[Category: In Class] Why virtual reality is enticing educators and improving student engagement
Graphic description: Virtual reality helps educators increase their efficiency in the classroom while offering new opportunities in blended learning for students.
CURRENT EDUCATOR INTEREST
Close to 25% of teachers have already experimented with VR within the classroom and another 55% plan to do the same based on “the benefits of student excitement and deeper understanding,” according to one VR news source in October 2016. At least two sources state that the academic subject this curricular VR-based exploration seems to have caught the attention of the most is science, with one stating that 52% of educators who have done so specialize in this subject.
The same source states that history teachers come second, comprising 29% of educators who have tried using VR within the classroom.
VR should prove an effective fit for subjects ranging from the sciences to history and literature as it offers the possibility of experiential learning that provides “a deeply immersive sense of place and time,” as stated by technology publication TechCrunch earlier this year.
An additional factor that is driving growth in VR adoption within pedagogy: the cost of this technology is being driven down, especially with regard to hardware. In the US, headsets for use with smartphone-based VR content tend to be lower in cost than they have been in years past, with options at time of writing such as
- Google products including Cardboard for $15, and Daydream for $79
- Samsung’s Gear VR available for $54+
Of course, schools that have makerspaces can also encourage students to create their own VR headsets as a simple, cost-efficient activity. An additional way to keep costs down: the same headset(s) could be shared among a variety of classes.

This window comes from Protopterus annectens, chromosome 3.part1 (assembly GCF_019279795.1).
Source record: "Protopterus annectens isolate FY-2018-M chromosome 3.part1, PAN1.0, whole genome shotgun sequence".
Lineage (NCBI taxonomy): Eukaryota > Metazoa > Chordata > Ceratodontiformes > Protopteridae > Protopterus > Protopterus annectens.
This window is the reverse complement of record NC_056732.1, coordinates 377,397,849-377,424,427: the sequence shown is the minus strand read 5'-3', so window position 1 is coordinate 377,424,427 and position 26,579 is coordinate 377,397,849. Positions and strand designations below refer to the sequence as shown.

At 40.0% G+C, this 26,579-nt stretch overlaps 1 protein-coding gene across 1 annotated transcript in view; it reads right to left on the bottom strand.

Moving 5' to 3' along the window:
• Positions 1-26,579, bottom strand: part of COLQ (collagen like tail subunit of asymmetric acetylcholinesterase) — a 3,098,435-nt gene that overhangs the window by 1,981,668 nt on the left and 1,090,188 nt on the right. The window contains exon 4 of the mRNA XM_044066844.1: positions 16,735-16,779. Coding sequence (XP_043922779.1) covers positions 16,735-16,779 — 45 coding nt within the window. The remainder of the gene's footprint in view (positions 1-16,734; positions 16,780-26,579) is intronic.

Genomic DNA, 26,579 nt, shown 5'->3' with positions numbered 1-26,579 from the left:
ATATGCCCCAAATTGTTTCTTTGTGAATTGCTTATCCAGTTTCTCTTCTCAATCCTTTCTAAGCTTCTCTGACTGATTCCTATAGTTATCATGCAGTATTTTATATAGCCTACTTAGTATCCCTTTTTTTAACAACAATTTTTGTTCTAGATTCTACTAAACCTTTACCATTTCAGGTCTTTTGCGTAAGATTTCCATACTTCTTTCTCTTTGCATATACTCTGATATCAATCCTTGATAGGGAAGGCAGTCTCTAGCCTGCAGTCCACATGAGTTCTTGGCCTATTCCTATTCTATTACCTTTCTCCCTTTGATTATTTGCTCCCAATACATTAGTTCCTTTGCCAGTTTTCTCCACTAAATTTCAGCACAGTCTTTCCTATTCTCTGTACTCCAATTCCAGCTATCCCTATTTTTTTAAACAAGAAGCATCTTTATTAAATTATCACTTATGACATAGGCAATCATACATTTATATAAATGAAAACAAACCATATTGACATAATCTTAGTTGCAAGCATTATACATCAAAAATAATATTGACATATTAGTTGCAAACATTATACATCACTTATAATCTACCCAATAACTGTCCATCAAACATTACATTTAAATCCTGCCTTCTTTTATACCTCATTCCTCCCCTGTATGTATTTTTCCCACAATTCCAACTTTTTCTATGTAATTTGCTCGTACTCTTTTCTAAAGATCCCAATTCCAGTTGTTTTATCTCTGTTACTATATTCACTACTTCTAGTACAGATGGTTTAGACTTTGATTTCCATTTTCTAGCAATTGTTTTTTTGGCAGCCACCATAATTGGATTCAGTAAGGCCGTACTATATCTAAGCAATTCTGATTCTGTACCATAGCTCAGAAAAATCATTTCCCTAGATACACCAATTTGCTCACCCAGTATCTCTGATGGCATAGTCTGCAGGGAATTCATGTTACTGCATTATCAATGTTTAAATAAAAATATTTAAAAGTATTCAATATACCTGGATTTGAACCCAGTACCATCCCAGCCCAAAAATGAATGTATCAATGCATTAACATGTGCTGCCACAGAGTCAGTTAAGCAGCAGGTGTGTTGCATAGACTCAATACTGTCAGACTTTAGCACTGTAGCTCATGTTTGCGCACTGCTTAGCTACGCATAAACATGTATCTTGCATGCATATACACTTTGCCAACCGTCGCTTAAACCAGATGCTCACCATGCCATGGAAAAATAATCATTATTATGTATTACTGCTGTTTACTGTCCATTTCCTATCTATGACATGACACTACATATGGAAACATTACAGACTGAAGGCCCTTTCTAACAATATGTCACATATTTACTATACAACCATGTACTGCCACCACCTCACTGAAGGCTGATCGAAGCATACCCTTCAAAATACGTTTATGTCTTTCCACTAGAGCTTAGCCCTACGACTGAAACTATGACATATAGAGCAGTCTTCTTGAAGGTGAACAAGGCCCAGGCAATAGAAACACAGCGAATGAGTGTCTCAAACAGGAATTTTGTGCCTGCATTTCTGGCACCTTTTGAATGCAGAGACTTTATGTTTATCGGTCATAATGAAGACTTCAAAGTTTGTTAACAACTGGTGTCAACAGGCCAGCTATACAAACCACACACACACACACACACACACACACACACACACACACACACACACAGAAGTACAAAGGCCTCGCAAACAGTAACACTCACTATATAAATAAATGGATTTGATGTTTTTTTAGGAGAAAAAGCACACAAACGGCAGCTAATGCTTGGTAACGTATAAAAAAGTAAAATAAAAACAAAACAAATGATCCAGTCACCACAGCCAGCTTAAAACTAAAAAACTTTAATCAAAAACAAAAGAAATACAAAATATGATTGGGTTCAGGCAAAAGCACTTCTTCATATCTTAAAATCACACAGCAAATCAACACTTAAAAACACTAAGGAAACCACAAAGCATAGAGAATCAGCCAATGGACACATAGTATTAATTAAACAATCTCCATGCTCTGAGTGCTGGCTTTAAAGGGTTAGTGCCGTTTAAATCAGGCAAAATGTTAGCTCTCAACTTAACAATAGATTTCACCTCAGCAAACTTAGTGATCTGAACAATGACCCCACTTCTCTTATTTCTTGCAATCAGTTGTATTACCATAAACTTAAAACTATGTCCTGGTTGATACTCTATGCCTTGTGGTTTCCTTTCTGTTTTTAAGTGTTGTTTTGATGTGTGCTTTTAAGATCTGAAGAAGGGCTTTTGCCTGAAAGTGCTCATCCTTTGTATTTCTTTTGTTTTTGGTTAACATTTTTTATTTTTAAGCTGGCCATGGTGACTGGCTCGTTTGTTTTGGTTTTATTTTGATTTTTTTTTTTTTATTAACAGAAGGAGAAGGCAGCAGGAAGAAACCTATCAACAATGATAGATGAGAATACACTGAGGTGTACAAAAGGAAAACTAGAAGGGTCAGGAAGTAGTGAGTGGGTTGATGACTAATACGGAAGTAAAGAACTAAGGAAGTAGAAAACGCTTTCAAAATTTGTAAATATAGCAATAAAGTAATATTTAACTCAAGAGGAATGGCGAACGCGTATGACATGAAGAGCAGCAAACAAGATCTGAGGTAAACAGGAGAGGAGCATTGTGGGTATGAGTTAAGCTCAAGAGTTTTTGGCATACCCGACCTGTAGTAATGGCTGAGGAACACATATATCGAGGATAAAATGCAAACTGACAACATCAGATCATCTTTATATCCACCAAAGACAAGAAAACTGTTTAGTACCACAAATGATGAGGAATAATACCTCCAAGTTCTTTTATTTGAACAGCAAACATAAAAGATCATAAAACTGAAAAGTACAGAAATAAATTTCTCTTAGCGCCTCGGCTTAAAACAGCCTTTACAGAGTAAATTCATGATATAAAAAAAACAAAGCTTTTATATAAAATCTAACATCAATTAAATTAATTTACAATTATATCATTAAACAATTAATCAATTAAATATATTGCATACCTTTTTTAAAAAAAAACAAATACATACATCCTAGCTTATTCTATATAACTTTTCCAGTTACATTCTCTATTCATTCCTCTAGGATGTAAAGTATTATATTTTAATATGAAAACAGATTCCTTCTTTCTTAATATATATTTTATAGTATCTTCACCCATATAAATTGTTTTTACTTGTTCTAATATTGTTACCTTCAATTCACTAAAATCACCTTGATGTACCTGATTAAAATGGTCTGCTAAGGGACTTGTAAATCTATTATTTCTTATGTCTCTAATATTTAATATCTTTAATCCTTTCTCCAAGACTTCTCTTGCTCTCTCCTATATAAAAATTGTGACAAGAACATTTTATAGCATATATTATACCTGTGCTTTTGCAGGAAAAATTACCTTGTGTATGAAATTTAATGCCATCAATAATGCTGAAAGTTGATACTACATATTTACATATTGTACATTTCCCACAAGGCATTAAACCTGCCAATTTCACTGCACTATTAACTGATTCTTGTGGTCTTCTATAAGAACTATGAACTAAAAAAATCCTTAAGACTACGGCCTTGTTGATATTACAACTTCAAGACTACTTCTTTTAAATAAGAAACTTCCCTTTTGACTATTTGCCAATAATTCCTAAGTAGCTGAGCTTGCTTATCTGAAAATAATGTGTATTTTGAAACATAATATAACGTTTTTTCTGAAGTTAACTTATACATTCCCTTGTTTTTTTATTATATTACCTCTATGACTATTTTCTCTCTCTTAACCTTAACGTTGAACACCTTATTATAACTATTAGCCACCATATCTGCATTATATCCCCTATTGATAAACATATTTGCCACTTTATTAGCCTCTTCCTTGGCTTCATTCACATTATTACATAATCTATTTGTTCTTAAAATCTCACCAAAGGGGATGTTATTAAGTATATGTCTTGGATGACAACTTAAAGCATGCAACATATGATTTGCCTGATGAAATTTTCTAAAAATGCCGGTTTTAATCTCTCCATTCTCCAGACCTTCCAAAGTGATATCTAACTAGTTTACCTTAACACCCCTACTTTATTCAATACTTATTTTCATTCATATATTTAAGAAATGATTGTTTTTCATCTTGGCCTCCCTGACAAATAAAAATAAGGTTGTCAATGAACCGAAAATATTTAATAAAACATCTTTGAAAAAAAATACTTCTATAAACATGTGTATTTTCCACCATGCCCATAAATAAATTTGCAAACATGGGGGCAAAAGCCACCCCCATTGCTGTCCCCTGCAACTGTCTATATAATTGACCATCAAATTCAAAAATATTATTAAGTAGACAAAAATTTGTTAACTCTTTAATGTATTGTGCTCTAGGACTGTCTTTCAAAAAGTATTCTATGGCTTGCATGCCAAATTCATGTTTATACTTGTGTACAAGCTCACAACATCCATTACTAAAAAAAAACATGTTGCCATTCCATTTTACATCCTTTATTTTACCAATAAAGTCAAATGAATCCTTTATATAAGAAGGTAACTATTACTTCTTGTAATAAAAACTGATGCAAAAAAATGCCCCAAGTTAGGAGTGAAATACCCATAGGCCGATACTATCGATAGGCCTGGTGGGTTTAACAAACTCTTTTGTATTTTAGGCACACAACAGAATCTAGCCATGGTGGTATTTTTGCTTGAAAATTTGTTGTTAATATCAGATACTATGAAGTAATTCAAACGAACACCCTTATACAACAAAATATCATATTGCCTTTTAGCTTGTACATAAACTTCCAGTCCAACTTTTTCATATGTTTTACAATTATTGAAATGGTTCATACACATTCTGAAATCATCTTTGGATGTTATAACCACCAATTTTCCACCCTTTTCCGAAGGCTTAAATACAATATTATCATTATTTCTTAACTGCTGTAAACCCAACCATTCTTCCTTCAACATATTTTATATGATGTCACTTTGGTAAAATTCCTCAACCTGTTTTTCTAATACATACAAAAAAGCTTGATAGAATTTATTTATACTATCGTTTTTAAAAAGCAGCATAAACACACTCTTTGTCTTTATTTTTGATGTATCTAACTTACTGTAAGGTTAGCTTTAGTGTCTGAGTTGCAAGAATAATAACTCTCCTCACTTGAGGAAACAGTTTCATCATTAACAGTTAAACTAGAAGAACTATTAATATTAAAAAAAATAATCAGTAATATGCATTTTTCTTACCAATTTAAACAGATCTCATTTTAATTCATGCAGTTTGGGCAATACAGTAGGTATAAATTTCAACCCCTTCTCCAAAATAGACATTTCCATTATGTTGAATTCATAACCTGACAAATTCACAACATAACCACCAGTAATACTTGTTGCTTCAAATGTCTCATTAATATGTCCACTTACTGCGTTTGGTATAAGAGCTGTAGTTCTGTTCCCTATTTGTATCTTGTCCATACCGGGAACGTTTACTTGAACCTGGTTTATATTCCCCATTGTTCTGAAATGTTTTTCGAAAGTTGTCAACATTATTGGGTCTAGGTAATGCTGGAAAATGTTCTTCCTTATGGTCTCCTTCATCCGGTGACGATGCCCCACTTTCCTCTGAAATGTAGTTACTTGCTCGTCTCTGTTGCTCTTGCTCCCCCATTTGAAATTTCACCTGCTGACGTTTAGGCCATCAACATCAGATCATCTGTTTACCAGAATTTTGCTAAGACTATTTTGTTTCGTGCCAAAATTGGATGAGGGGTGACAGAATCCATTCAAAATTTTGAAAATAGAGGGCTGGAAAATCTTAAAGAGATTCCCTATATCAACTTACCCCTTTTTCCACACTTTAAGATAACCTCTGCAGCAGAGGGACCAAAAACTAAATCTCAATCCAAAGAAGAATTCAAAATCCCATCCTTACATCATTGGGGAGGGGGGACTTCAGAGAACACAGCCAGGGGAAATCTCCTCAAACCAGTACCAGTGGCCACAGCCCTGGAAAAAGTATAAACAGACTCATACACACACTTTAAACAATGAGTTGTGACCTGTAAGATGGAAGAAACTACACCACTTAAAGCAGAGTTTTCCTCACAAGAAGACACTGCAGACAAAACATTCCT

The possibilities for safer, immersive, experiential learning at declining costs, combined with growing global adoption of the technology, will allow VR to provide collaborative educational experiences that transcend those that have come before. For example, at a certain point it may be possible for a class in an American elementary school to participate in a VR field trip based on a space shuttle mission simultaneously with an elementary school class in the Philippines. Different students could be tasked with specific responsibilities to successfully take the mission past the Earth’s atmosphere and into space, and/or they could all be taught about the different levels of the Earth’s atmosphere and interplanetary bodies in the solar system as they “travel” past them.
Stanford University is already offering a free VR program that allows participants to take a deep ocean dive to see the effects certain processes have on ocean life, and to collect related data.A study based on this program found that it was more effective in inspiring empathy versus using a video to convey the same information, attributed to the effect one’s physical actions have on one’s intellect.
Incorporating virtual reality as part of a blended learning environment helps support an increase in student engagement, empathy and learning. It allows educators to focus on those students that may require additional attention, which in turn will enable more students to achieve their full potential. It may even enable educators to spend less time covering a topic if the technology speed up student learning and increase information retention due to its engaging and experiential nature.
Of course, incorporating some highly-developed VR technologies may require a significant budget increase. The next blog post will cover another emerging technology – augmented reality – that can help achieve many of the same student outcomes as VR, at lower cost.